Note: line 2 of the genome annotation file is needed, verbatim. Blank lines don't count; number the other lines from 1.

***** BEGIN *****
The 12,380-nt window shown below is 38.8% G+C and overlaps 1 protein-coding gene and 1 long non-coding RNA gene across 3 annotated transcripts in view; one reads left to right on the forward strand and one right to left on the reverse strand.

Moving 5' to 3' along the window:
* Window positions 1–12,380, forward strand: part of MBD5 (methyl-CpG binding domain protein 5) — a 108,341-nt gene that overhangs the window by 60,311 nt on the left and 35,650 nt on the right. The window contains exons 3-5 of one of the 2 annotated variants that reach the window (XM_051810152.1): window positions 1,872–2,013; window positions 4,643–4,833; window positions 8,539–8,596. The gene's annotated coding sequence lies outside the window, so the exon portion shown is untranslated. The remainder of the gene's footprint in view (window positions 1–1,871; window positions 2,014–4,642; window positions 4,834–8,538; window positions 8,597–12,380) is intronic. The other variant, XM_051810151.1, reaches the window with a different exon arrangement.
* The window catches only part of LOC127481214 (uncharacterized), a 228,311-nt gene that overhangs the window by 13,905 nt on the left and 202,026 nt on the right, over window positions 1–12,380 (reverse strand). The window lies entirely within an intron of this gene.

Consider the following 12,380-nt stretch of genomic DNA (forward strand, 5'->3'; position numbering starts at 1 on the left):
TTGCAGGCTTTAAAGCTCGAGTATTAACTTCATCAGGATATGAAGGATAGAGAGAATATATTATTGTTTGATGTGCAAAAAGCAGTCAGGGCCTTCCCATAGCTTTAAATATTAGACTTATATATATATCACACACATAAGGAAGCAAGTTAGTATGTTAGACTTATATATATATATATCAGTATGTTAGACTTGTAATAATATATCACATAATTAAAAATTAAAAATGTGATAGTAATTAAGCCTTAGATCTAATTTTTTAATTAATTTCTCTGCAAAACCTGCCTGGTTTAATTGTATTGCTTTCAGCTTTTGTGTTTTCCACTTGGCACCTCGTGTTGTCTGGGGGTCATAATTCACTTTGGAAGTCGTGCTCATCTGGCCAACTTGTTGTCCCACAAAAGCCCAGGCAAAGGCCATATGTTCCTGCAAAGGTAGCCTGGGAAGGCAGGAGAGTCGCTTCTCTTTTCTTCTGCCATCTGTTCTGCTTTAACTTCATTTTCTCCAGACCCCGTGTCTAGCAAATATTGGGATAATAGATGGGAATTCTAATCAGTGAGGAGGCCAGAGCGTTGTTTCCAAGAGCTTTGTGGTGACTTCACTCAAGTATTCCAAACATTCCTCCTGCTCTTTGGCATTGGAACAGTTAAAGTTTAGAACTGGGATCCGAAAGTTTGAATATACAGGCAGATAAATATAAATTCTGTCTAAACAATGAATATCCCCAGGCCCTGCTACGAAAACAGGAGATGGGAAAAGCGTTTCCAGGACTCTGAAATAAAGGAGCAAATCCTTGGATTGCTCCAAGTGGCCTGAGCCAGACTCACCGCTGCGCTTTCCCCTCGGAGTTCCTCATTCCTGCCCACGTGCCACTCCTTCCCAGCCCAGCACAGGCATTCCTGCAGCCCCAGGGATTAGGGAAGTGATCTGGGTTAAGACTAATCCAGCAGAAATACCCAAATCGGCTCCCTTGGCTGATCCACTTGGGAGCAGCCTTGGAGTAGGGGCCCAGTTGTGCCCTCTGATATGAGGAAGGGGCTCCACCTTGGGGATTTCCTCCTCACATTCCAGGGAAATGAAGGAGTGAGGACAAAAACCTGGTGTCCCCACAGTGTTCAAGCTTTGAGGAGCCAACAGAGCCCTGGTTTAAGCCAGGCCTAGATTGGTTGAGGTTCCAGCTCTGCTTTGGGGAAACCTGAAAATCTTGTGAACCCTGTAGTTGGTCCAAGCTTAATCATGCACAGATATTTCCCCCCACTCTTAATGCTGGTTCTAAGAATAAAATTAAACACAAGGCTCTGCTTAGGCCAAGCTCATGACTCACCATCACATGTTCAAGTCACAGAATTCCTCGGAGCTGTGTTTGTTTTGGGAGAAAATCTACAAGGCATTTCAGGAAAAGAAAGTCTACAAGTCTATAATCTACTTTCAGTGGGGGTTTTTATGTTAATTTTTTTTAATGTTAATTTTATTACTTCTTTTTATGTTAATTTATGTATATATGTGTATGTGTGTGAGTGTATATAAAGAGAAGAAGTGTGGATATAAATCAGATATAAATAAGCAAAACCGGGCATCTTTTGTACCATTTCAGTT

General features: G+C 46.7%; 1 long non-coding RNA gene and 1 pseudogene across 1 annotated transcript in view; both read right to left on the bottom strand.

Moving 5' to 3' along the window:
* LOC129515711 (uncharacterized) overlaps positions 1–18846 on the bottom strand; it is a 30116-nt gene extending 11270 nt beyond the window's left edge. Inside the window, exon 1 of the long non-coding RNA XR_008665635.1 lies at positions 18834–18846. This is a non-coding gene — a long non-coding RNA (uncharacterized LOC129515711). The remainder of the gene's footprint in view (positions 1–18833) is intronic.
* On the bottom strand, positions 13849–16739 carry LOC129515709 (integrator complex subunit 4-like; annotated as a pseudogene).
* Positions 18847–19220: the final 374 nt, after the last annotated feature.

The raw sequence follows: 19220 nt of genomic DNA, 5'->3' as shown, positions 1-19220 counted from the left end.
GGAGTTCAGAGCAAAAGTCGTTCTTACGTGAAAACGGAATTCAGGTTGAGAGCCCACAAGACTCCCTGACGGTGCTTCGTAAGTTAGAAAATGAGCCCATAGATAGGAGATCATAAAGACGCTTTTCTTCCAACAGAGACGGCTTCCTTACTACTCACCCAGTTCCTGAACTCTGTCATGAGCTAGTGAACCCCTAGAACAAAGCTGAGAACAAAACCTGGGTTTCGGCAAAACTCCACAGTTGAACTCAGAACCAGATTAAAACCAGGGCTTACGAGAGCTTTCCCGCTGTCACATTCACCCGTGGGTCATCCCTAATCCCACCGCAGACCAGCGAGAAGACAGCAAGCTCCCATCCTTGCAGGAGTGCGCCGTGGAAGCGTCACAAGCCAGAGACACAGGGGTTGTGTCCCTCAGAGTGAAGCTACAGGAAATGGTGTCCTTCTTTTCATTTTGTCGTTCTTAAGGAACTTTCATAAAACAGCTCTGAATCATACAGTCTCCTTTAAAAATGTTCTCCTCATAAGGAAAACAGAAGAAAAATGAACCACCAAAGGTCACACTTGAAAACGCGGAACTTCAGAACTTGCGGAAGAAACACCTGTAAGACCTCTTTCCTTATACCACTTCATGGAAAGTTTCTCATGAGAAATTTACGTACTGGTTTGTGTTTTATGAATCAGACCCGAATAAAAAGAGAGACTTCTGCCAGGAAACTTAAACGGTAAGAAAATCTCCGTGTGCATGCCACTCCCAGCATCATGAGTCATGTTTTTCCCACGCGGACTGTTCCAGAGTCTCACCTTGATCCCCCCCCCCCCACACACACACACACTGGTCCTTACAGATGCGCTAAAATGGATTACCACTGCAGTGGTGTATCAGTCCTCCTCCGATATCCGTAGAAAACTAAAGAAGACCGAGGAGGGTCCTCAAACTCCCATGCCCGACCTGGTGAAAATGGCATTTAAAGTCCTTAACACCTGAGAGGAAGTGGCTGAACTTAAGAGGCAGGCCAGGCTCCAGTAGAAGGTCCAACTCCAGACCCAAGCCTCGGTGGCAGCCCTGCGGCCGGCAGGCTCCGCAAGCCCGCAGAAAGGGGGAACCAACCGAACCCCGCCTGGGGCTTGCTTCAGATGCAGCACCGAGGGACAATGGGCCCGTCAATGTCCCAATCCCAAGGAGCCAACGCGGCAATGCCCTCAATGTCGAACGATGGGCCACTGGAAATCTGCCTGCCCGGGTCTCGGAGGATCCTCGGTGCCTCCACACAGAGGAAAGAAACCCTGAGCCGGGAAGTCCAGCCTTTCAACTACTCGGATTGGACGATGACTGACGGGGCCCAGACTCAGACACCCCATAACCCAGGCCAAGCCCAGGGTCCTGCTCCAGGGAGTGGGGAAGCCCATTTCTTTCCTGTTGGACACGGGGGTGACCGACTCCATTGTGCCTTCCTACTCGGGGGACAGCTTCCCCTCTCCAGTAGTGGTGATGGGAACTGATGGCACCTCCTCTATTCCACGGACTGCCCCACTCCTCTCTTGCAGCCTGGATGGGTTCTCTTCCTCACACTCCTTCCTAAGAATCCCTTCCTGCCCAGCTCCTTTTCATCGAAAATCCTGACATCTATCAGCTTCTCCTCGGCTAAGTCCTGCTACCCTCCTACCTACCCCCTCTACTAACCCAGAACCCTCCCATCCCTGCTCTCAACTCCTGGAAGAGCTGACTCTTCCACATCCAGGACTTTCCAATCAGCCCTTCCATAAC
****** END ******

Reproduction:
Moving 5' to 3' along the window: